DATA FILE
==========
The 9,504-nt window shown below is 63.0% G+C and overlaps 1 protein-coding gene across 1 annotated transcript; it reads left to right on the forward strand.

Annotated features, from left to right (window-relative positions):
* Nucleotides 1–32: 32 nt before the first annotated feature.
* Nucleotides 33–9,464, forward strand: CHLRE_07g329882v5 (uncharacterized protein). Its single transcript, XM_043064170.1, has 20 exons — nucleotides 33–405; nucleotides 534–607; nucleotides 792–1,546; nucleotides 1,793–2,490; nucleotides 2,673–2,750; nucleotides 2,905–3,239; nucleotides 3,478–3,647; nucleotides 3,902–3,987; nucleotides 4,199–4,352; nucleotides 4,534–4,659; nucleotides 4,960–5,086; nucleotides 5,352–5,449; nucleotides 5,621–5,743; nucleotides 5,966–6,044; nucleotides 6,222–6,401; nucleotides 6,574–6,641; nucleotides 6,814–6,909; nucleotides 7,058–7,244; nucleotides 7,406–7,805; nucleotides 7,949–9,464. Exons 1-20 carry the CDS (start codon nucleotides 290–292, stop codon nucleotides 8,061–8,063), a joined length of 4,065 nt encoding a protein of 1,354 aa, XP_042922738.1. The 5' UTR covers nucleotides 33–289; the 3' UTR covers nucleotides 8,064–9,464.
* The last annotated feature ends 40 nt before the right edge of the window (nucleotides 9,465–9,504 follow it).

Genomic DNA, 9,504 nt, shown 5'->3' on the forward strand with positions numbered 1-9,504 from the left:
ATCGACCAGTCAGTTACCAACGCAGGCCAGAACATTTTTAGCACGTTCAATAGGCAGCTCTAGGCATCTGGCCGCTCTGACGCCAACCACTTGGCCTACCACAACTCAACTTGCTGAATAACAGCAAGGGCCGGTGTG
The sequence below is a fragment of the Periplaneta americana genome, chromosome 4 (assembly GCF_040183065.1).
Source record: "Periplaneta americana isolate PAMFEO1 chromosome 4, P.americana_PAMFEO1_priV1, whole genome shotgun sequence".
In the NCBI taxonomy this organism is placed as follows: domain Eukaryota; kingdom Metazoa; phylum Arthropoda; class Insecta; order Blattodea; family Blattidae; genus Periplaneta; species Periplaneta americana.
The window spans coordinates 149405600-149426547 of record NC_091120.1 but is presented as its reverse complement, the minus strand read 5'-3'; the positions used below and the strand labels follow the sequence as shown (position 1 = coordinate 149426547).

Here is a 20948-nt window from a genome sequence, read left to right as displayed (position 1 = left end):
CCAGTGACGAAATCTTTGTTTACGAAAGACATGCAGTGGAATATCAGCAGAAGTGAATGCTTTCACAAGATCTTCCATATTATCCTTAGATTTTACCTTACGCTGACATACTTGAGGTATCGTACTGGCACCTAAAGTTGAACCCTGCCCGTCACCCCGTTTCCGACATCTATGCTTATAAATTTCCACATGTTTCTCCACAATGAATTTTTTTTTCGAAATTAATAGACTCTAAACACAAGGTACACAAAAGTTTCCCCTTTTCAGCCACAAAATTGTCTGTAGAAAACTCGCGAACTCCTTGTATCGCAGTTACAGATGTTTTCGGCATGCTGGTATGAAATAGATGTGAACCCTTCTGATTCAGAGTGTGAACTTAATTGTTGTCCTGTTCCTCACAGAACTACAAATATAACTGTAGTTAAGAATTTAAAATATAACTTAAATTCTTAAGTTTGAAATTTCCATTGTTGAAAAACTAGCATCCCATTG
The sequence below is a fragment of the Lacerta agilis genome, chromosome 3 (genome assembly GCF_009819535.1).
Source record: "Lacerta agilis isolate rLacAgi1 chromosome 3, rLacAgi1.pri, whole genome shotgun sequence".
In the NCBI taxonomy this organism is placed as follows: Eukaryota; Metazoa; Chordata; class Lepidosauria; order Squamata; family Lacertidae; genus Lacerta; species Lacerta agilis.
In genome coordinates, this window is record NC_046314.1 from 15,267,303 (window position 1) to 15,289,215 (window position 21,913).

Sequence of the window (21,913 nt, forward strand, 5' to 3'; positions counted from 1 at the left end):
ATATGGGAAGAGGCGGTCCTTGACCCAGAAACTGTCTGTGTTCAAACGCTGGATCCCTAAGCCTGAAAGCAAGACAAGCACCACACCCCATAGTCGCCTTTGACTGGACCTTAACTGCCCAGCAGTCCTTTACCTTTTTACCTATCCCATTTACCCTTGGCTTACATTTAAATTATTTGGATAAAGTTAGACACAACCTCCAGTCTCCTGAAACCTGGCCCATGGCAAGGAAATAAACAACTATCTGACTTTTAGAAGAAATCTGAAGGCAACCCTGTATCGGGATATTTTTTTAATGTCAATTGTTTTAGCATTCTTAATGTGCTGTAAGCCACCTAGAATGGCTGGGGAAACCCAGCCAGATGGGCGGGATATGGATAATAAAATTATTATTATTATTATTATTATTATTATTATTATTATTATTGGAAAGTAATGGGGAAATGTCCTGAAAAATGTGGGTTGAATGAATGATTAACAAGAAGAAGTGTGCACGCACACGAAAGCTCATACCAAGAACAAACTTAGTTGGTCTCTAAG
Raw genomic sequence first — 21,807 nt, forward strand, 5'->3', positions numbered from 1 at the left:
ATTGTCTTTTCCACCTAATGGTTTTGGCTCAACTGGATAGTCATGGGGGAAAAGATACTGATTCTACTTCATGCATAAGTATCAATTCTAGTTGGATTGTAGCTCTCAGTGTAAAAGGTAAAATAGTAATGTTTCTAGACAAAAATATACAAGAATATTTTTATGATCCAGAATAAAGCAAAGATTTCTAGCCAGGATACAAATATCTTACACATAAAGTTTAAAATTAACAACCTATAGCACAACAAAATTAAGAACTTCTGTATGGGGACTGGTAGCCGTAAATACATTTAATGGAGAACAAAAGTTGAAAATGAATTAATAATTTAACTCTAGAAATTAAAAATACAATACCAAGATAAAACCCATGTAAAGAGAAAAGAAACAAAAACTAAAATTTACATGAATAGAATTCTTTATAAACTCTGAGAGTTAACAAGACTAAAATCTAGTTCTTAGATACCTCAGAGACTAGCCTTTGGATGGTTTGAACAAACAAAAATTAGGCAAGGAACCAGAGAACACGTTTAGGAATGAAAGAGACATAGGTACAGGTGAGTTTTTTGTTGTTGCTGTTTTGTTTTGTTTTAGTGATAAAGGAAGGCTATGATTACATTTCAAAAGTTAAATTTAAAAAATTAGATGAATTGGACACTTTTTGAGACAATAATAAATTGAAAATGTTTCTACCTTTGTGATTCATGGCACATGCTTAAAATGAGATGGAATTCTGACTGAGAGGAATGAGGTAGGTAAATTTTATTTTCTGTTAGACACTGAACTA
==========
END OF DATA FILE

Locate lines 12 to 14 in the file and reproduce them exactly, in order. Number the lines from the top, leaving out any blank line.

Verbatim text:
Here is a 20948-nt window from a genome sequence, read left to right as displayed (position 1 = left end):
CCAGTGACGAAATCTTTGTTTACGAAAGACATGCAGTGGAATATCAGCAGAAGTGAATGCTTTCACAAGATCTTCCATATTATCCTTAGATTTTACCTTACGCTGACATACTTGAGGTATCGTACTGGCACCTAAAGTTGAACCCTGCCCGTCACCCCGTTTCCGACATCTATGCTTATAAATTTCCACATGTTTCTCCACAATGAATTTTTTTTTCGAAATTAATAGACTCTAAACACAAGGTACACAAAAGTTTCCCCTTTTCAGCCACAAAATTGTCTGTAGAAAACTCGCGAACTCCTTGTATCGCAGTTACAGATGTTTTCGGCATGCTGGTATGAAATAGATGTGAACCCTTCTGATTCAGAGTGTGAACTTAATTGTTGTCCTGTTCCTCACAGAACTACAAATATAACTGTAGTTAAGAATTTAAAATATAACTTAAATTCTTAAGTTTGAAATTTCCATTGTTGAAAAACTAGCATCCCATTG
The sequence below is a fragment of the Lacerta agilis genome, chromosome 3 (genome assembly GCF_009819535.1).